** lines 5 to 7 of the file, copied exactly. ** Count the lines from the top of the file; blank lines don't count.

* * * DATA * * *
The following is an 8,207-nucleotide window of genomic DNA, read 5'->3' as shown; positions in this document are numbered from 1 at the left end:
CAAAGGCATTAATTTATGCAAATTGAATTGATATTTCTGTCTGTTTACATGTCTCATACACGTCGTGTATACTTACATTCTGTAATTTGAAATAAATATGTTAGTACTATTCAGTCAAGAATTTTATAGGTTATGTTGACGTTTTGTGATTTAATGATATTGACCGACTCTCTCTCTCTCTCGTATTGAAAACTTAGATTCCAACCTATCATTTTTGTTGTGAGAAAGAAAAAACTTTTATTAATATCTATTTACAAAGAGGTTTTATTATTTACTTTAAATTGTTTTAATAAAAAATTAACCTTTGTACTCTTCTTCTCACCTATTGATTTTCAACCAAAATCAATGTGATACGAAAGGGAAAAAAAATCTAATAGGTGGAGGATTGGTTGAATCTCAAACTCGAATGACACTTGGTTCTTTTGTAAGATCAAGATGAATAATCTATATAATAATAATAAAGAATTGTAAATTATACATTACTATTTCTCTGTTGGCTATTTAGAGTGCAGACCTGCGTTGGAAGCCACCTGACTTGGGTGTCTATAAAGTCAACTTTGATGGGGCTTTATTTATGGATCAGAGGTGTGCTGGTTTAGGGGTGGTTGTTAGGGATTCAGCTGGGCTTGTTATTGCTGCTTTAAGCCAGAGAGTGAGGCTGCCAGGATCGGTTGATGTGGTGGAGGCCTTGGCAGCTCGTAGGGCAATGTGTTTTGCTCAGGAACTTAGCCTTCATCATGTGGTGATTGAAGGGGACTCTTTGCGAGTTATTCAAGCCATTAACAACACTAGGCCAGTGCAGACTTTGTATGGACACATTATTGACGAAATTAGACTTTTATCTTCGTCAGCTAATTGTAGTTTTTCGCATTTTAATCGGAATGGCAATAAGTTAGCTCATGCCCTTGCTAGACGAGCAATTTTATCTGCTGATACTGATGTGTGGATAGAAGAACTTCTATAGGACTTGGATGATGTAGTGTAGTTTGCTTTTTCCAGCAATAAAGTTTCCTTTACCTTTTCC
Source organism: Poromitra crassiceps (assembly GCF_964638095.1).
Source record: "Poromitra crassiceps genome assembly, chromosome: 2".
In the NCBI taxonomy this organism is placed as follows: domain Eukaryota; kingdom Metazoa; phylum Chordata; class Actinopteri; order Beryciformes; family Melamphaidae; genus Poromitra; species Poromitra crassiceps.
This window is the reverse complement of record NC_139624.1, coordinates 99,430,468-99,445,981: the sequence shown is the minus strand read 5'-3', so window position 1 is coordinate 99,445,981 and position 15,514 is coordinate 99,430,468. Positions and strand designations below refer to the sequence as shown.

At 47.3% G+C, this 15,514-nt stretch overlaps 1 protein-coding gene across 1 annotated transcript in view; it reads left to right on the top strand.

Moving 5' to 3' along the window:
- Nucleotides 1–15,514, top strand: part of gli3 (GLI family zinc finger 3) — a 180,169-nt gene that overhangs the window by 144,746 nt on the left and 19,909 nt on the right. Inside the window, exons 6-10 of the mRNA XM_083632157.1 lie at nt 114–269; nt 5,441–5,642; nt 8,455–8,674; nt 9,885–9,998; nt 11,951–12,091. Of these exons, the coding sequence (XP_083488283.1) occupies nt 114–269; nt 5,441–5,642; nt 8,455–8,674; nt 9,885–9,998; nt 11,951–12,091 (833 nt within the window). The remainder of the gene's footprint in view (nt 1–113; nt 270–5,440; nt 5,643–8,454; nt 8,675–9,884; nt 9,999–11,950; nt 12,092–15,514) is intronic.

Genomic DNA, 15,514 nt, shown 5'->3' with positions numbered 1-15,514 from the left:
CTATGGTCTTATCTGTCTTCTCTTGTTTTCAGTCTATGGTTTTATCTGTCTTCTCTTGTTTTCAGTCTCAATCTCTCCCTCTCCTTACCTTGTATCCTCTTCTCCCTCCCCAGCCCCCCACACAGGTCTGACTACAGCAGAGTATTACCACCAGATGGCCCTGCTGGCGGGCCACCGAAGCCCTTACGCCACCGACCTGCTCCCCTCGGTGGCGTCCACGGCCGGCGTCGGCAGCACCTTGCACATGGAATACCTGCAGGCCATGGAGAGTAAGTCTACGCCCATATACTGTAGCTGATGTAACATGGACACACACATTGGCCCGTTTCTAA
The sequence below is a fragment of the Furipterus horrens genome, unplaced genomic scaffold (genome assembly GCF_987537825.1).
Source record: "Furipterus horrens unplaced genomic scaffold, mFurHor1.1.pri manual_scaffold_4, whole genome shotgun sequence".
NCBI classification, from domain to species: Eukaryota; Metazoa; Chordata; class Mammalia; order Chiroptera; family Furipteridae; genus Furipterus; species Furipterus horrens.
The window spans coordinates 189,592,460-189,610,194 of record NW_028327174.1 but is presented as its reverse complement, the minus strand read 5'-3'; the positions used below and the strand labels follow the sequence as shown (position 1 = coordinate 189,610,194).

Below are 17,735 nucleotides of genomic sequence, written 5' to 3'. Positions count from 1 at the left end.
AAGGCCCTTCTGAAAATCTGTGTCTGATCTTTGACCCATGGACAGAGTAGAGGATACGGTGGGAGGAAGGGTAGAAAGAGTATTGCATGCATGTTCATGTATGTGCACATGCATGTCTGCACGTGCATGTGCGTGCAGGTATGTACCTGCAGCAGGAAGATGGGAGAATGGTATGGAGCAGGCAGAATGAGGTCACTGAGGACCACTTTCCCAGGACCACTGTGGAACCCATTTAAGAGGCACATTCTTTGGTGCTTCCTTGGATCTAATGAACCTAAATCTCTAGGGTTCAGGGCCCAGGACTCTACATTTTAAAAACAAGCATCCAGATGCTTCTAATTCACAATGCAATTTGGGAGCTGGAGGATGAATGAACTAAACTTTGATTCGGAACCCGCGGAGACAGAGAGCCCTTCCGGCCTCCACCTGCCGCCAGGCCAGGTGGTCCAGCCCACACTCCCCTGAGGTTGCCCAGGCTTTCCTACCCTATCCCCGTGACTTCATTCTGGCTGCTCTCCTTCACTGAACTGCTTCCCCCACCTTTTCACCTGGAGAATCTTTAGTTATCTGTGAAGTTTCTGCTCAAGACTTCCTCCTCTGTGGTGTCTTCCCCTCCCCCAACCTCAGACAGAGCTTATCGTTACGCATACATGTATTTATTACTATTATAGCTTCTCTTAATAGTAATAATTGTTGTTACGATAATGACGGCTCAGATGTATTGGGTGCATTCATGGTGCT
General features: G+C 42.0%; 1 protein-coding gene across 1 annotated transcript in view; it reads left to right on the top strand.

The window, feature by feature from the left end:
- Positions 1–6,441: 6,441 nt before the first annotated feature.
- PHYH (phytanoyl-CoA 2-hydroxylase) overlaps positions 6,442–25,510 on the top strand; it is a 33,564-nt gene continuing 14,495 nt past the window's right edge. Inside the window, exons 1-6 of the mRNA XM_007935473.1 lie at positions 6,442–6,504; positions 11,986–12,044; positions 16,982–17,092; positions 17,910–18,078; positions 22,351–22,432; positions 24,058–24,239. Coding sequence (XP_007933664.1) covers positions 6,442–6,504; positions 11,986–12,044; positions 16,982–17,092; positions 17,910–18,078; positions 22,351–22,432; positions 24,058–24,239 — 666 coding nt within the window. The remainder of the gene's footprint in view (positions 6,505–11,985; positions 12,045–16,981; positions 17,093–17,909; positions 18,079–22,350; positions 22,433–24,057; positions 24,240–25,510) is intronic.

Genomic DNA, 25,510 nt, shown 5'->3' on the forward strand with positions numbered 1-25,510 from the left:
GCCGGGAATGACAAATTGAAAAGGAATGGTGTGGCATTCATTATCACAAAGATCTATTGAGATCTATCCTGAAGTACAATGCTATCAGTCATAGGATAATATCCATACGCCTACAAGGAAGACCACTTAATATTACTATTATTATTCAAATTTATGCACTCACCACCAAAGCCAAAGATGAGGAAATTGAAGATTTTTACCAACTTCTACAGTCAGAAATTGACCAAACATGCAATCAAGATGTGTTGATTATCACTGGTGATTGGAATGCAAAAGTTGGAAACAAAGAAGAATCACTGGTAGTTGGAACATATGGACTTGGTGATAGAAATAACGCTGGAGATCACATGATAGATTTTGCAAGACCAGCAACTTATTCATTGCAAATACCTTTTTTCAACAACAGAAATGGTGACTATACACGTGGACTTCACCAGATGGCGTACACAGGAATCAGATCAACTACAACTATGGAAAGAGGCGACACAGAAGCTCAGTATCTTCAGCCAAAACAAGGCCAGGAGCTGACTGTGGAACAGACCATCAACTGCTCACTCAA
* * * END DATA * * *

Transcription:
In the NCBI taxonomy this organism is placed as follows: domain Eukaryota; kingdom Metazoa; phylum Chordata; class Actinopteri; order Beryciformes; family Melamphaidae; genus Poromitra; species Poromitra crassiceps.
This window is the reverse complement of record NC_139624.1, coordinates 99,430,468-99,445,981: the sequence shown is the minus strand read 5'-3', so window position 1 is coordinate 99,445,981 and position 15,514 is coordinate 99,430,468. Positions and strand designations below refer to the sequence as shown.

At 47.3% G+C, this 15,514-nt stretch overlaps 1 protein-coding gene across 1 annotated transcript in view; it reads left to right on the top strand.